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Forum nameHigh-Tech
Topic subjectGAMEDAY 98
Topic URLhttp://board.okayplayer.com/okp.php?az=show_topic&forum=11&topic_id=305679&mesg_id=305699
305699, GAMEDAY 98
Posted by jimaveli, Sat Jul-10-21 05:04 PM
Oh man, those broken jukes! And the Broncos were pro bowl team status on this one and 99.

>lots of agreeable replies so far. I had to think about this
>quite a bit.
>Super Mario Bros. (NES) -- I still never beat it. but this is
>videogames to me.
>Sega Rally (Arcade/Saturn) - pretty much every racing game was
>an "arcade" racer at this point, so when I finally played this
>one, it was the first time it felt like you were actually
>driving a real vehicle. the physics were amazing, and you
>couldn't just power slide, Mario Kart style through entire
>races. but it was still arcade-y enough to be fun and not
>painfully challenging.
>Harvest Moon (SNES) - the first game for me where you could do
>nothing. there was no time clock (aside from the passing of
>days) or farm monster coming or any real crisis to attend to.
>it was pure side-quest fun, as a main game. I loved it.
>Ape Escape (PS1) - I couldn't tell you shit about this game, I
>think I only ever played it on a PlayStation magazine demo
>disc, but it still broke my mind because you had to use both
>analog controllers at the same time. I was an analog hold out
>(didn't like the N64 controller) and most 32-bit games were
>still clunky enough that it didn't matter (remember when 30
>FPS was amazing and 15-20 FPS was acceptable?). this game made
>me realize there is life after the d-pad.
>Myth: The Fallen Lords (PC/Mac) -- I was so hyped for this
>because there wasn't much interesting gaming happening on the
>old Apple computers. Bungie was only marquee gamedev for Macs
>(Marathon series) and this was going to be a huge cross-play
>title for them. the reason it makes the list, however, was
>this was the first game where I enjoyed online gaming. it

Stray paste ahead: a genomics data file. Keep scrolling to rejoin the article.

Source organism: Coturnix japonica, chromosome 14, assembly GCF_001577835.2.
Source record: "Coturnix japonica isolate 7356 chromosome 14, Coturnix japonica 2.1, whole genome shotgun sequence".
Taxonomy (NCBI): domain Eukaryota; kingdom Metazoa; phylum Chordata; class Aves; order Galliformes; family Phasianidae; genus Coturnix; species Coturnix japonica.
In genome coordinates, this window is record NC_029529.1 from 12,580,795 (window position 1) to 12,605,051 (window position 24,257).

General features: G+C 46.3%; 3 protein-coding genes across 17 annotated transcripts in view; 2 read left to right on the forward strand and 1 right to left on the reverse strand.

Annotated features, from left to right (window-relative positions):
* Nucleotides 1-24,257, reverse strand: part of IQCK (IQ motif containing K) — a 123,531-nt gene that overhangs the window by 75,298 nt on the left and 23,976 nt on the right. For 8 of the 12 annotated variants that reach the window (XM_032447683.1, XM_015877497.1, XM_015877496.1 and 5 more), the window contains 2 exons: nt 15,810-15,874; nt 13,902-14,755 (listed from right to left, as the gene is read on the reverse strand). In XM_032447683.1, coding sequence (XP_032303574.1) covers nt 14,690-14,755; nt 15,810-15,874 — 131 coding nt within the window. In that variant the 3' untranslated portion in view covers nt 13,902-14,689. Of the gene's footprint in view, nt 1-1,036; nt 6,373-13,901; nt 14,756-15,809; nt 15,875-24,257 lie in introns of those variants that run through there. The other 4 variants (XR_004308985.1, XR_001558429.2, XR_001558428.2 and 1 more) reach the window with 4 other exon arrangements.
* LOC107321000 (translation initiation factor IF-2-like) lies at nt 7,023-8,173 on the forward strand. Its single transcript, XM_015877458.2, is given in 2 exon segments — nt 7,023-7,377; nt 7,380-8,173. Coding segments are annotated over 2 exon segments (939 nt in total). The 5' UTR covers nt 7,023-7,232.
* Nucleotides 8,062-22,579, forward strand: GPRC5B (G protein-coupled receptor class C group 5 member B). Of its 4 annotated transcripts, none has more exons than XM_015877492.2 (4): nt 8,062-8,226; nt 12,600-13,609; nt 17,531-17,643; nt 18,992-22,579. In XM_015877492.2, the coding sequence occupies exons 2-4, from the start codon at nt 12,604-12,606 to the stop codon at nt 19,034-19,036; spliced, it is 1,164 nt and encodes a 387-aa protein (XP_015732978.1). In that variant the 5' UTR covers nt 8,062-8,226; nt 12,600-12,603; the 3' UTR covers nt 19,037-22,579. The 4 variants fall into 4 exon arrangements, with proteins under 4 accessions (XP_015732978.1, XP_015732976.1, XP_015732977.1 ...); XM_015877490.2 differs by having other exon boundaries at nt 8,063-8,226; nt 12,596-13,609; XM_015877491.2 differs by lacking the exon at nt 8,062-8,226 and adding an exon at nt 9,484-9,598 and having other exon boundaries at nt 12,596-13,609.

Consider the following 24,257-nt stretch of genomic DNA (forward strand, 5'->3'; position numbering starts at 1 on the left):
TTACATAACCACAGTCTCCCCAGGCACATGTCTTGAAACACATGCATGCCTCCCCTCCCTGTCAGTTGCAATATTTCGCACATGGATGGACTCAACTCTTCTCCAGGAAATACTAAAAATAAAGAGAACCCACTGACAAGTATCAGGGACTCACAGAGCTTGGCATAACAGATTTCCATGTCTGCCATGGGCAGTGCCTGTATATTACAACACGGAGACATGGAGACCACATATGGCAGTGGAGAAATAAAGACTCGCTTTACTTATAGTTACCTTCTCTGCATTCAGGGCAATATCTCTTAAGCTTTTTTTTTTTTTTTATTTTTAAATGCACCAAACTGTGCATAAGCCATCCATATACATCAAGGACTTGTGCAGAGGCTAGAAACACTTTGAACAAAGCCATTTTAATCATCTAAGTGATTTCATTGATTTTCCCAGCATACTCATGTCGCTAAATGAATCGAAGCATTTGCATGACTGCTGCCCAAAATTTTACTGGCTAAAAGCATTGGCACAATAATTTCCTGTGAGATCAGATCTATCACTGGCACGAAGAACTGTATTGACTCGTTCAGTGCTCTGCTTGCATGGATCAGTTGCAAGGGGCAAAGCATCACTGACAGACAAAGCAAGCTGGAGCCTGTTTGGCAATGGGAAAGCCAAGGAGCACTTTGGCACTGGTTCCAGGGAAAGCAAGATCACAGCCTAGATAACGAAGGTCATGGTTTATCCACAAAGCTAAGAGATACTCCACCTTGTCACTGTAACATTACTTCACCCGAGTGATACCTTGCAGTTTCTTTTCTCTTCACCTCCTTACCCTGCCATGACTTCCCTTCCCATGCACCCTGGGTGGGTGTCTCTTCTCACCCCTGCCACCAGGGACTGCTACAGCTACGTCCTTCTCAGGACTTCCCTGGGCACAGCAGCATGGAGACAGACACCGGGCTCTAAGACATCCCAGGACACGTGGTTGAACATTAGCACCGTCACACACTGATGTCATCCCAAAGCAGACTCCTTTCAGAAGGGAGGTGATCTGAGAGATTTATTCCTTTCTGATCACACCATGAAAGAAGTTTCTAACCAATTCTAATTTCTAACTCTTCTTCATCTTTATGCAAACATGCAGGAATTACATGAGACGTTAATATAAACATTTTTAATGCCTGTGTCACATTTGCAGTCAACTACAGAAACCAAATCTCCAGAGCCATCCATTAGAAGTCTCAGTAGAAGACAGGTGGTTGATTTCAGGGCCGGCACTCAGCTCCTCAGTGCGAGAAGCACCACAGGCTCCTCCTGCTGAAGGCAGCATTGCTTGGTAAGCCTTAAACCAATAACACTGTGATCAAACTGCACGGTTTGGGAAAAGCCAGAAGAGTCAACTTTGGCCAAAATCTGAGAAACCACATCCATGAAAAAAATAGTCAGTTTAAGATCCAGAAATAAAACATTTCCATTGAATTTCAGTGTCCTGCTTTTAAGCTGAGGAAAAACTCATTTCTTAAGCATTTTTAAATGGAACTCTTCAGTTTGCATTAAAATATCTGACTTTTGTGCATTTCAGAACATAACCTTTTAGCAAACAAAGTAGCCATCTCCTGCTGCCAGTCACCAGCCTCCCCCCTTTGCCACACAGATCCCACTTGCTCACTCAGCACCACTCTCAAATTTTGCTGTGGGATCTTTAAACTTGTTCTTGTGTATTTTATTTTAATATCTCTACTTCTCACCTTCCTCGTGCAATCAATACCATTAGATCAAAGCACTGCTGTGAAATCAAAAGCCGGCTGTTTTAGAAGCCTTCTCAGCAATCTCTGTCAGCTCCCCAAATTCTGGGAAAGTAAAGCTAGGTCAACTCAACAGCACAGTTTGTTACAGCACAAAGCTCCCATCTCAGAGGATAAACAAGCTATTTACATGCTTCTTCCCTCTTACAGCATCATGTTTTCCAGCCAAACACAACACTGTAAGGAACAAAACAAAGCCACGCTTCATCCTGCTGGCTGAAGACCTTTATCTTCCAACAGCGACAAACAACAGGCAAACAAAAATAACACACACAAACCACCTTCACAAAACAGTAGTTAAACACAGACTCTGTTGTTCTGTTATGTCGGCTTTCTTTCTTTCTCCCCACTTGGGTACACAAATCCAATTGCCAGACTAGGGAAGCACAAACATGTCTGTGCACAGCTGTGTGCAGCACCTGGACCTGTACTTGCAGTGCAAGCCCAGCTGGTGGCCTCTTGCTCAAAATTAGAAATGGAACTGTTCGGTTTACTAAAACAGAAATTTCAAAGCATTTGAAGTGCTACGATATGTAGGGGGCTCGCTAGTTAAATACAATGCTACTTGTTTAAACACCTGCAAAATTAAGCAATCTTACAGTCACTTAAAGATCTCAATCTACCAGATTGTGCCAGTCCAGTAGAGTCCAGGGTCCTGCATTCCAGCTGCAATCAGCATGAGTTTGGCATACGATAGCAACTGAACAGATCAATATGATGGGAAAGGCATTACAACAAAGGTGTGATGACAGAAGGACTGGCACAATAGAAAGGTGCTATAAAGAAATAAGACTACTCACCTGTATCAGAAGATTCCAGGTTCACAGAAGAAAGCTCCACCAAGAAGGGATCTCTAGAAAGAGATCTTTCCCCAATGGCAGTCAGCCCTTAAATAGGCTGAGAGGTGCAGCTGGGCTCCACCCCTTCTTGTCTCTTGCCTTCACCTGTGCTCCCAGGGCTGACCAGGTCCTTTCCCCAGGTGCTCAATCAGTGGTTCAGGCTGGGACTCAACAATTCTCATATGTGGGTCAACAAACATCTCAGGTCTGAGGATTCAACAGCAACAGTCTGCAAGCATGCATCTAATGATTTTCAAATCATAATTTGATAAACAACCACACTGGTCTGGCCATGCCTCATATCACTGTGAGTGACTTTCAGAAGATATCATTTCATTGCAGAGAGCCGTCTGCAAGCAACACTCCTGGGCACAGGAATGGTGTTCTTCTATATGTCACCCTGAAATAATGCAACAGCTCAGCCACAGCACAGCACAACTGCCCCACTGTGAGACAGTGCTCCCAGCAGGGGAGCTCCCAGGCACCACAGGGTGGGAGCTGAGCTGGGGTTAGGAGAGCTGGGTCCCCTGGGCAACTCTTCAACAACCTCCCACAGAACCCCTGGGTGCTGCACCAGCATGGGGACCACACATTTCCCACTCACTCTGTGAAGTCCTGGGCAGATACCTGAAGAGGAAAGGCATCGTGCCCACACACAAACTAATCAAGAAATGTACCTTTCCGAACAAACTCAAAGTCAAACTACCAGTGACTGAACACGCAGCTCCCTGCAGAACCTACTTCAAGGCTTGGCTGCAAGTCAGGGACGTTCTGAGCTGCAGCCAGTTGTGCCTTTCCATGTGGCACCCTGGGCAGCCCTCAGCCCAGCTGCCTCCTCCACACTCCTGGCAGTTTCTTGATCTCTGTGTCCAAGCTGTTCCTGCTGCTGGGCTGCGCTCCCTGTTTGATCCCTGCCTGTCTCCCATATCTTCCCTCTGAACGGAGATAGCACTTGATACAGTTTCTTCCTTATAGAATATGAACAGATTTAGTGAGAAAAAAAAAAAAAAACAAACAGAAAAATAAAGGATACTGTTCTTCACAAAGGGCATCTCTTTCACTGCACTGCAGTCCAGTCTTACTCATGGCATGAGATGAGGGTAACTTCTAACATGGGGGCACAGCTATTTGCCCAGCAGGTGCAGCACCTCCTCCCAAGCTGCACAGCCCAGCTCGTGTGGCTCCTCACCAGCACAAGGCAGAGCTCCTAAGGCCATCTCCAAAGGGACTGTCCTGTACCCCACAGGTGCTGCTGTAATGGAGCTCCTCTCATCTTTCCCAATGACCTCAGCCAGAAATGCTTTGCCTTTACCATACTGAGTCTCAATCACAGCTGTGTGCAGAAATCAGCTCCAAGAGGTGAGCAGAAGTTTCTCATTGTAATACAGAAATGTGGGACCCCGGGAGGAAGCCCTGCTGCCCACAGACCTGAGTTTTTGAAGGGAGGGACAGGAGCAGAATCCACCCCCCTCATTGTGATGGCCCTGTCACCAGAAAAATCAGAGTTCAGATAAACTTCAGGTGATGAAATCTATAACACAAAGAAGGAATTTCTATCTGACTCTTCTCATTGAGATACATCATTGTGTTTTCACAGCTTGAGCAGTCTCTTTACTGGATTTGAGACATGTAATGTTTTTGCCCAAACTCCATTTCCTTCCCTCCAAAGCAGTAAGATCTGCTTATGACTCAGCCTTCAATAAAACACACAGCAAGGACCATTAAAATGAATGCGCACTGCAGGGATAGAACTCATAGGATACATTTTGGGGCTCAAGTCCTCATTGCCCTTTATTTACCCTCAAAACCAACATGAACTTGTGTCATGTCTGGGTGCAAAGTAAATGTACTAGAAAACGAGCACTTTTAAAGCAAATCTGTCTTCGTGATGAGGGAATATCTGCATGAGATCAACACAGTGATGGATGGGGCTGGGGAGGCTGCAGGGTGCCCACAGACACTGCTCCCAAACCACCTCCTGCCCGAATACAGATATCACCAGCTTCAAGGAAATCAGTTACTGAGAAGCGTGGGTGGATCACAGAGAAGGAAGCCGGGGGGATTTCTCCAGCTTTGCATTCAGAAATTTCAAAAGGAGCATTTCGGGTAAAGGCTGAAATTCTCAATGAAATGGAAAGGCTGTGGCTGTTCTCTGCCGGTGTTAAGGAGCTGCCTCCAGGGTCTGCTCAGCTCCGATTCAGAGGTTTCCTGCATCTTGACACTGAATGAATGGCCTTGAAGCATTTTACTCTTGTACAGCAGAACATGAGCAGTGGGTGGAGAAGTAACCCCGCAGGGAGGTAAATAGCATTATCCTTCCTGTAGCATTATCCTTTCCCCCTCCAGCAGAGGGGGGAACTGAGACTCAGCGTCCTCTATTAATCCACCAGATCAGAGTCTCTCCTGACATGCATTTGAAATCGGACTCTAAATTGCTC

>wasn't an easy game to play, but you didn't just get bulldozed
>like FPS games (Doom, Quake) if your skill level wasn't elite.
>so many great memories, and the first and only time I was ever
>part of an online gaming community.
>NFL Gameday '98 (PS1) - if you were a gamer during the 8-bit,
>16-bit and 32-bit ages, you definitely have a ton of
>crystalized moments where you felt the technology taking you
>to new places. watching fully polygonal football players, with
>smooth motion capture, move around the field was one of those
>moments. it made Madden look like pure dogshit and sports
>games were never the same.
>Metal Gear Solid (PS1) - this was the first defining "game as
>a movie" for me. the playable beginning, where you get shot
>from a torpedo tube and sneak into the elevator, then the
>opening title rolls as you ascend…just the first of many
>amazing sequences that had never been experienced before. the
>next generation of gaming went too far with the cinematic
>concept (and we found out most game directors would be shitty
>movie directors), but this experience will forever be an
>unassailable landmark.
>Half-Life (PC) -- this came out right after MGS, but it took
>me a while to play it since I didn't have a gaming PC at the
>time. I know there are predecessors in the FPS genre that did
>a lot of the real-time story-building that Valve accomplished,
>but like MGS, this was the complete package for me and changed
>how I thought of FPS games. I still have a mental scar from
>the first time I got pulled towards the ceiling by a
>Street Fighter IV (PC) - I played Street Fighter since II in
>the arcades, Super Street Fighter II: Turbo took away so many
>hours when it hit SNES, I would say that Alpha 3 is one of my
>favorite games of all-time, and I remember watching EVO Moment
>#37 not too long after it happened. that said. the coalescence
>of IV reviving the fighting game genre and later, live
>streaming through Twitch, made me realize I've been playing
>fighting games for 20 years but had no idea really how to play
>them. plus/minus, frame traps, mix-ups…the FGC became a
>whole new world to me and occupied most of my gaming hours for
>the next several years.
>Final Fantasy VI (SNES) - I can't really pinpoint which was
>the first great RPG I played, since I got into them all at
>once -- from 1993-1995 I remember renting Secret of Mana and
>Chrono Trigger from Blockbuster, while scanning FuncoLand ads
>for used Final Fantasy II/III (US) cartridges that were less
>than $70.
>but I do know that Final Fantasy VI was the RPG that made me a
>fan for life. the imagination, the art design, the ensemble
>cast that all had their own characterization, the gotdamn best
>villain ever, the 16-bit soundtrack that blows away most
>orchestrated attempts to rival it, the beautiful layers to the
>story -- fuck, how many games since then have had moments that
>come close to Setzer piloting Daryl's airship out of her tomb?
>which happens right after Celes on Solitary Island?
>videogames had always been fun, but this is the first one that
>made me "feel" something. a perfect gaming experience.